I sit peacefully alone in the cozy, ever-welcoming living room of two friends and their son. There are beautiful, rich brown curtains that graze the floor, walls and a lively tree-and-bird mural in panoramic view. An elaborate family tree, photos of treasured destinations, lovely artwork, and a sturdy hutch dedicated to coffee and tea blossom in this space, there to facilitate intimacy even when my walls are up. This house pulls in a sparkling tide of memories: my parents’ homes, our friends’ dwellings, the choir room and sanctuary of previous churches, my single-life apartments after work, and that magical cradle one can fall into to be whispered to and sung over by God. This is my hope. My hope! I sing this strongly, not to dismiss the tragic cries of the wounded in our election or grieve incorrectly. I don’t brush dirt over a bleeding wound, but pray to press on the salve. Christians, when are we ever without hope?! Who would believe the Perfect God we owe allegiance to exists, if we completely despair over jerks in power? Hear me: we fight injustice, we call people out on their hatred on all levels but we don’t give up on God. Yank up the loins! Don’t let the world distract you from the conquered, gorgeous, magnificent, mighty works of God! Count on Him, despite disappointment. We fail at this often, but let’s make it our default. I much preach this to moi-même, often and bluntly. Three stories.
Vibia Perpetua was newly married, nursing her infant son, enjoying the relationship in her fairly nuclear, privileged family, and living her twenty-second year on earth. Christianty was enjoying growth in the local community, and I conjecture their love for others was highly visible. Again guessing, but I wonder if she felt the same occasional euphoria I did in these new roles as wife and mother. Difficult tasks, but goodness helped soothe the hardship most days. Then, it was 202 or 203 CE in Carthage, modern-day Tunisia. Emperor SeptimiusSeverus (not the cuddly yet emo Alan Rickman version) arrested her to kill her. Her elders from the church bribed soldiers to let her nurse her son—what?!! At even being arrested, I’m already crying foul to God. Perpetua’s father pleads to her to forsake Christ to keep her life, is beaten viciously, and he is distraught like few daughters wish their Dad to be. She marched into an arena to be torn apart by wild animals because she would not give up on God. When probed by her father to abandon her faith, she said:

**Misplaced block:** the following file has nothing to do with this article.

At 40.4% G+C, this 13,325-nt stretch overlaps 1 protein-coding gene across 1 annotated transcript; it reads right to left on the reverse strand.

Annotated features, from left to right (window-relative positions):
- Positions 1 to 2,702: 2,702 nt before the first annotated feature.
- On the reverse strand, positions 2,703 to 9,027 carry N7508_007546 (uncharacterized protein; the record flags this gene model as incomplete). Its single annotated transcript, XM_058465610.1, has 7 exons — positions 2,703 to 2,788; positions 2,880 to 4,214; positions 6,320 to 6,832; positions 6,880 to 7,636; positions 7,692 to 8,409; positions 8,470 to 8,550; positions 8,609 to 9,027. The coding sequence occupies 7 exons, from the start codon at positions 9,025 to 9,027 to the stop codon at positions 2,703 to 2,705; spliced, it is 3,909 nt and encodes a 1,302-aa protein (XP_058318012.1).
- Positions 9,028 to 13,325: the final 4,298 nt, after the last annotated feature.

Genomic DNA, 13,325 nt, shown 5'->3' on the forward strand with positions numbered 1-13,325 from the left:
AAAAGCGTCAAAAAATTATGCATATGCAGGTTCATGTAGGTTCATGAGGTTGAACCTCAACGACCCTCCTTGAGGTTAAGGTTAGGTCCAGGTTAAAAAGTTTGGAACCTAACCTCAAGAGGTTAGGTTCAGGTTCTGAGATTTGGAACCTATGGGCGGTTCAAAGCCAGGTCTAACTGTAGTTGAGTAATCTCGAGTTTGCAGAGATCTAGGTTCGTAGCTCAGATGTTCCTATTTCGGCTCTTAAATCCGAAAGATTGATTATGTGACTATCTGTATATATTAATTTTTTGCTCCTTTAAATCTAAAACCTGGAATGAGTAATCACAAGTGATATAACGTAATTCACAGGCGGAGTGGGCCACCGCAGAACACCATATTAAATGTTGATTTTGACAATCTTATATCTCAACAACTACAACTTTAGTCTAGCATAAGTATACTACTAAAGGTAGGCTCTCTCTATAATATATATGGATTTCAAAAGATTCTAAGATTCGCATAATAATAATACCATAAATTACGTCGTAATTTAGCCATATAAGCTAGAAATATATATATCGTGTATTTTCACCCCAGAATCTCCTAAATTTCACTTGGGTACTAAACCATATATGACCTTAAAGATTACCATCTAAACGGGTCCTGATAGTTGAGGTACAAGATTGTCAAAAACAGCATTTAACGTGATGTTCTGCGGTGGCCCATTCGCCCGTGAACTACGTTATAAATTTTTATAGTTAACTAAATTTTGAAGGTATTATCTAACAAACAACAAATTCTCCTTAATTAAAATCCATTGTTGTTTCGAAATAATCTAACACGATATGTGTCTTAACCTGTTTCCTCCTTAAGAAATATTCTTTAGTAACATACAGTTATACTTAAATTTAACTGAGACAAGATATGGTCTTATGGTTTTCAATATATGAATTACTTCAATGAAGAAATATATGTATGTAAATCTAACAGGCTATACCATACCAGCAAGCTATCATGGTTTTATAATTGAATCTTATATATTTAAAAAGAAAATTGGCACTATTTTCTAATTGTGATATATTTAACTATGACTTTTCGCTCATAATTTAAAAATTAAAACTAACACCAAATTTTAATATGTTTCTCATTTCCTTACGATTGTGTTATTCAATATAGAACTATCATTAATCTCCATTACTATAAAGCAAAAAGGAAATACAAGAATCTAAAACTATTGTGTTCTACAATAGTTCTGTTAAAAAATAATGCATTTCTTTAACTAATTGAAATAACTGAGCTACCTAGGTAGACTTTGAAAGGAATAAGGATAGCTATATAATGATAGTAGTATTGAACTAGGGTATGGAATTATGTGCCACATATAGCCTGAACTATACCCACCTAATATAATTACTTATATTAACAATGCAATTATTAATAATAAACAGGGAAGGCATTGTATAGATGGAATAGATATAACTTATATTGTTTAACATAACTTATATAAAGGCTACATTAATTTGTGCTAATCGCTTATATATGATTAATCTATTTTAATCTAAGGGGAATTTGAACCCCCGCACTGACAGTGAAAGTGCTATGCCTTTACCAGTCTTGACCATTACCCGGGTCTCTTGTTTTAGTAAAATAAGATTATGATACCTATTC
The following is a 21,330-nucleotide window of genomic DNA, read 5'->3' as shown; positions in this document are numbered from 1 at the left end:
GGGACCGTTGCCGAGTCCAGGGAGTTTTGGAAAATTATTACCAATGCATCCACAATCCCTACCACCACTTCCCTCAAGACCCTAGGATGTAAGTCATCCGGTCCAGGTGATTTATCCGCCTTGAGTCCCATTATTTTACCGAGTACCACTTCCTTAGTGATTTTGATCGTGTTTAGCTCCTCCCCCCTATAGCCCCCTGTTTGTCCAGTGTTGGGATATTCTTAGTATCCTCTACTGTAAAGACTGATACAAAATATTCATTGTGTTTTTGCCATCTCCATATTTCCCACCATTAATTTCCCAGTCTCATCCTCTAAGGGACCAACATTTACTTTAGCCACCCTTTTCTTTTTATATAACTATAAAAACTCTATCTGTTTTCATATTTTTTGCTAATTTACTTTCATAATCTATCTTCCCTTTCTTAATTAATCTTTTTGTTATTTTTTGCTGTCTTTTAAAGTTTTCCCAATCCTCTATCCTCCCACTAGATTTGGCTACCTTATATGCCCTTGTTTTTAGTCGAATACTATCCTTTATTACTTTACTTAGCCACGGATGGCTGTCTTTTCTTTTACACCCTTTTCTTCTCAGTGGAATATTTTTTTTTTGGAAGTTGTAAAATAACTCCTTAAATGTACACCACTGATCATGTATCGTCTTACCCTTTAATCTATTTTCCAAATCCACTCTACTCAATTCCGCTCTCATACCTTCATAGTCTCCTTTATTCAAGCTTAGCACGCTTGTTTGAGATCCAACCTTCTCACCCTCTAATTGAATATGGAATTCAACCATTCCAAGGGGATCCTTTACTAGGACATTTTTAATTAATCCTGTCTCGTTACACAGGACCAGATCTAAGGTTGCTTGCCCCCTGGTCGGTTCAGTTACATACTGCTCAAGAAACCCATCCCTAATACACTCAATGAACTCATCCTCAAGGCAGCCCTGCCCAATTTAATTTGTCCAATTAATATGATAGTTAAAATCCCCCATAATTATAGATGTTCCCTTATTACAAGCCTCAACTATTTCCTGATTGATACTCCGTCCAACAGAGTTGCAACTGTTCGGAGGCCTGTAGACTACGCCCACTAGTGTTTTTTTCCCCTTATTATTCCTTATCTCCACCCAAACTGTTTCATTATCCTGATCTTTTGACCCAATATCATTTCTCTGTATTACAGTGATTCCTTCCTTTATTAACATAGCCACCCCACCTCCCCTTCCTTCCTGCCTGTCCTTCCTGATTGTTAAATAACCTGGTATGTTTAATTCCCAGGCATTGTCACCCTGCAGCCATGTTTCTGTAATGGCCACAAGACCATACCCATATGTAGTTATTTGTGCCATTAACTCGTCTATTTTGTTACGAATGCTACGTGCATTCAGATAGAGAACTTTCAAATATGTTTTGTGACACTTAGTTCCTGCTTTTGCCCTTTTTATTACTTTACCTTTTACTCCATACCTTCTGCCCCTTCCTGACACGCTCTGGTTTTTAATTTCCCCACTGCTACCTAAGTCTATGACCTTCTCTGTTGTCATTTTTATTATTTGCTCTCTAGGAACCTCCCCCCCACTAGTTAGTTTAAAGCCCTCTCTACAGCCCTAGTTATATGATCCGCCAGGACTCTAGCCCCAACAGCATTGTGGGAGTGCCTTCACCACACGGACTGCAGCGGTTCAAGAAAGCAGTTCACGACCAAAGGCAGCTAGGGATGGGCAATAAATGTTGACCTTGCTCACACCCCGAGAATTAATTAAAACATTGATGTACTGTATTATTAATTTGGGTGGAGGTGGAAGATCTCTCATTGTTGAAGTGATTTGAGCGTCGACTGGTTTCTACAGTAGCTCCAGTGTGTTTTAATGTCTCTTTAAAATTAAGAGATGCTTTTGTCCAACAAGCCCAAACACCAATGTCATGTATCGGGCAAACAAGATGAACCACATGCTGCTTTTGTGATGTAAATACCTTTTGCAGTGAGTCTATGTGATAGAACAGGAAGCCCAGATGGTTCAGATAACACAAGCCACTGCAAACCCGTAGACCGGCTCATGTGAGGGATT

“Father, do you see this vase here, for example, or waterpot or whatever?…Could
it be called by any other name than what it is?…Well, so too I cannot be called
anything other than what I am, a Christian.” (The Acts of the Christian Martyrs,
Girl. Message received.
Martin Luther King, Jr. went from rural Georgia to all across the nation, promoting God’s gospel and the peace that diffuses it. Though he served Jesus first, that work culminated in placing equal, heavenly value on all humanity. He tempered passion versus wildfire, dangerous emotion. He thought and he acted. He walked, marched, dissented, encouraged and loved his fellow man. Though he’s by no means a human savior, he stood by God’s convictions and let his mouth accurately portray his heart. I used to think it was cheesy to sing Stevie Wonder’s “Happy Birthday” song in our mostly-black elementary, but oh that we would celebrate such labor across races also! Instead of staying quiet to appease the majority, I pray to always reflect what God sees when He looks at our people: joy and tear-rimmed pride in the Christ-like traits we showcase. One timely musing from Dr. King:
“The ultimate measure of a man is not where he stands in moments of comfort
and convenience, but where he stands at times of challenge and controversy.”
Two industrious, fun-loving scholars dated at Howard University. They fought through
segregation and the temptation to live in wealth and personal glory for themselves. They remained loyal and happy in marriage, and raised two daughters to worship Christ with everything in them (insert real tears). They endured illness, financial stress, bratty children, discrimination, tragedies and pain to give my sister and I love, life, and safety. Mom and Dad deserve so much more gratitude, but in their paraphrased words:
“God loves you more than we ever will. And we will always love you. If all we
have is a box, we’ll roll over and make room.”
I’m going to request that now we all move over in our boxes. It’s not silly to seek unity. It’s not emotional throw-up to pursue it in everything. Jesus brought division naturally because people didn’t and don’t want to listen to His teaching, yet in resurrection He orchestrated harmony. It’s the beating heart of Christ echoing in us.